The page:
Q: During the past year there have been three reported suicides of gay porn stars — Roman Ragazzi, Wilfried Knight and Arpad Miklos. What’s responsible for this? I wonder if it’s because the porn industry attracts vulnerable men.

I knew all of them. Maybe it’s the gay life in specific cities or countries. They were all from different parts of the world and had very different personalities. I remember that Wilfried was so happy. Everyone is relating their deaths to drugs or steroids, which is so cliché. Maybe it’s the truth, I don’t know.

Q: Do you consider being a gay porn actor a high risk profession?

I don’t think a long-term career in gay porn is sane. I don’t know if it’s destructive, but there comes a moment when you need to move on to something else. The porn industry is very intense. Even if you’re just doing one scene it will always be out there. You have to be really down to Earth about your future. It’s about family. It’s about your vision. You have to be strong.

Q: You’ve survived. Did you have a support system in place?

Well, I’m not dead yet. [Laughs] Maybe it’s because I’m French. Maybe it’s because I don’t hang out with many people in porn. I wish I had more friends in porn actually, because they’re very funny. Outside of all my films and travels I have a very quiet life. In France every weekend I stay at home and there are less temptations.

Q: Bareback porn has become a profitable trend in the industry. Do you see this as irresponsible promotion of unsafe sex?

I think it should stay in the private life. I think it could be very seductive because it’s very primal. But in another way, you burn your hands. It’s a huge issue because they’re making more money than regular porn films. In a way, it’s something you can’t really control. Of course, I’m not OK with this, but there’s no real control.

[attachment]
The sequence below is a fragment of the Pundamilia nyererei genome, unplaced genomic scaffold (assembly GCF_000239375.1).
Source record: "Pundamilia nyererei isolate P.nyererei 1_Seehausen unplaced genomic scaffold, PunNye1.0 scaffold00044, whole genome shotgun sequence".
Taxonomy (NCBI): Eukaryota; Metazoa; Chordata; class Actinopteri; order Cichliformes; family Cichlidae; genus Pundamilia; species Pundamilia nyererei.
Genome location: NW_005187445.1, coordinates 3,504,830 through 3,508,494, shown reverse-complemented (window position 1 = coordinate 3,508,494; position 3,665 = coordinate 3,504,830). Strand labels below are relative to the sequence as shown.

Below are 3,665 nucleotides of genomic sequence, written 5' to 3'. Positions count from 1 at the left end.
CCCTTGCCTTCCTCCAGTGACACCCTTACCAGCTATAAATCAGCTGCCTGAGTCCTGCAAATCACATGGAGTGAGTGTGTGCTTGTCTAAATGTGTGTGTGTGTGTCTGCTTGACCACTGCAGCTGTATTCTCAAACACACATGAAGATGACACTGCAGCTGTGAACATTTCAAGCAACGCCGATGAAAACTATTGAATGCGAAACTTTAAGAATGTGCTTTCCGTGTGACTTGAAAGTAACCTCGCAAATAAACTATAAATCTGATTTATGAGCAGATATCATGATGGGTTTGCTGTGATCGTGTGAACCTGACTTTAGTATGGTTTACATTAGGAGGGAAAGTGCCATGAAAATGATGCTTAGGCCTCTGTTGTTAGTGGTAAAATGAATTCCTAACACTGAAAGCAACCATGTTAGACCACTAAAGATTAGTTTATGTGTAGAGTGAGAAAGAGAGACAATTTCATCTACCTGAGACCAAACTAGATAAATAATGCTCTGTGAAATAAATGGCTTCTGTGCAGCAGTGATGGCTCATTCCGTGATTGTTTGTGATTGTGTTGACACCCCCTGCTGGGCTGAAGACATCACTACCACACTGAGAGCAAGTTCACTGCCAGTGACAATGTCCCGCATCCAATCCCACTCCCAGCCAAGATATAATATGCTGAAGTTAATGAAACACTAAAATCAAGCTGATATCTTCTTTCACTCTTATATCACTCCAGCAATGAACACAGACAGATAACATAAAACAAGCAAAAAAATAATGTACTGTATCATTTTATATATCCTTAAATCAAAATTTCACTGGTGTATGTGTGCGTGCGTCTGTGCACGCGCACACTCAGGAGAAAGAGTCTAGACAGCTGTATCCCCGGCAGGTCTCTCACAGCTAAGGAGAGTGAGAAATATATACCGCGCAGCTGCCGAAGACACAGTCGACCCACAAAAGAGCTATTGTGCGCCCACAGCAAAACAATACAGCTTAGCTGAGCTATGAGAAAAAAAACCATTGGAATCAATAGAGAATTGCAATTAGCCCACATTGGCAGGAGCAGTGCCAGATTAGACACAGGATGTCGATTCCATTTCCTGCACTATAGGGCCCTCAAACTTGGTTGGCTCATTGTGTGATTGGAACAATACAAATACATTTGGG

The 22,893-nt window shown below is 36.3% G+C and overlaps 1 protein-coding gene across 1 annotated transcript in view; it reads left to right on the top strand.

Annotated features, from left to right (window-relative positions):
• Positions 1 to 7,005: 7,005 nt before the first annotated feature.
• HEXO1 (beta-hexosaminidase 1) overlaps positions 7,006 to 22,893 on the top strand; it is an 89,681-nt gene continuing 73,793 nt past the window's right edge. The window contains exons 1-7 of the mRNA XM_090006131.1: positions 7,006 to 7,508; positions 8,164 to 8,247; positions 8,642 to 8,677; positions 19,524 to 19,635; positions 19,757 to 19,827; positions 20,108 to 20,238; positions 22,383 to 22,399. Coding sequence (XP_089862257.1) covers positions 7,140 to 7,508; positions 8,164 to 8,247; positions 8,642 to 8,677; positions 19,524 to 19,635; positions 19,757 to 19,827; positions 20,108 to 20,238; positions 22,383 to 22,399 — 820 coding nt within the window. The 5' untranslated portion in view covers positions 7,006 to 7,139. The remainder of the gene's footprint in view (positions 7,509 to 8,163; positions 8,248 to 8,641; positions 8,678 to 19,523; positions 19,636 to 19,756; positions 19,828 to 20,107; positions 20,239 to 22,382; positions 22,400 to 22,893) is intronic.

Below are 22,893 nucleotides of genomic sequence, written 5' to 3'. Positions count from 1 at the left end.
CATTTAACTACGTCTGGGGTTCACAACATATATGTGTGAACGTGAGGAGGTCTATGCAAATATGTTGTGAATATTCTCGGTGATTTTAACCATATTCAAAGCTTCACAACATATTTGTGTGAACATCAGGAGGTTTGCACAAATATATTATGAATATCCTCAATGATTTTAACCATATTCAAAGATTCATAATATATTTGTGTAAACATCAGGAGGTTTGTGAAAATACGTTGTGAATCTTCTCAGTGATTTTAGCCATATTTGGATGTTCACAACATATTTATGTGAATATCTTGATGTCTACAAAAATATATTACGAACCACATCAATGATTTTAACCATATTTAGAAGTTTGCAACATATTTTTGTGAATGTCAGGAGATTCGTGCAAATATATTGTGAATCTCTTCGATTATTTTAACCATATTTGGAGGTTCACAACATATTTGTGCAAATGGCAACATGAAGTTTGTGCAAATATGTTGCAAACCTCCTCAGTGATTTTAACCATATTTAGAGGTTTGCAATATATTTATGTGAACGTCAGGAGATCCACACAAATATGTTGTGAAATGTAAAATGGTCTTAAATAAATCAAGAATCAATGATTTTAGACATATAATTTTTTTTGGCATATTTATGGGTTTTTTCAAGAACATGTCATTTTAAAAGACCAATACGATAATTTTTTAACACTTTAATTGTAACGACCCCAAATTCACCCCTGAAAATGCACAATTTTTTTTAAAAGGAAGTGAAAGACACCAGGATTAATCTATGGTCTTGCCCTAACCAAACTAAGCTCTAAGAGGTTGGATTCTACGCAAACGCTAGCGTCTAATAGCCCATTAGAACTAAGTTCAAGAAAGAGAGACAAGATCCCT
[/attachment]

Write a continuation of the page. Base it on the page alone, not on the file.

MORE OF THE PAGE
Q: France recently legalized same-sex marriage. How did you celebrate?

I wasn’t in France when it happened. I’m not someone who wants to get married but having that permission is amazing. In France we’ve seen so many homophobic people and movements against it. It was crazy how people were against it. I thought my country was really progressive, but it was very 50/50.

Q: Are you involved in any charity work or activism?

I work for safe-sex awareness in France. I’m also putting my image on a condom line in the USA. It’s for Titan and my face will be on them.

Q: You’re also launching a clothing line. What inspired it?

I was always modeling for people so I decided I should create a line with my name. I had to have the balls to start something. I’m launching it with a friend, but I’m doing all the designing myself. I think it’s the right time to do it. I’m going to start with T-shirts and if the sales are good, we’ll make accessories and underwear. We’ll see.

Q: Looking back at your entire career, what do you consider your proudest accomplishment?

Last January I did a show on stage and sang three songs, including one by Siouxsie and the Banshees. I was surprised at how comfortable I was in front of an audience singing. I thought I would freeze. It was quite exciting just to sing something and not show by butt on stage.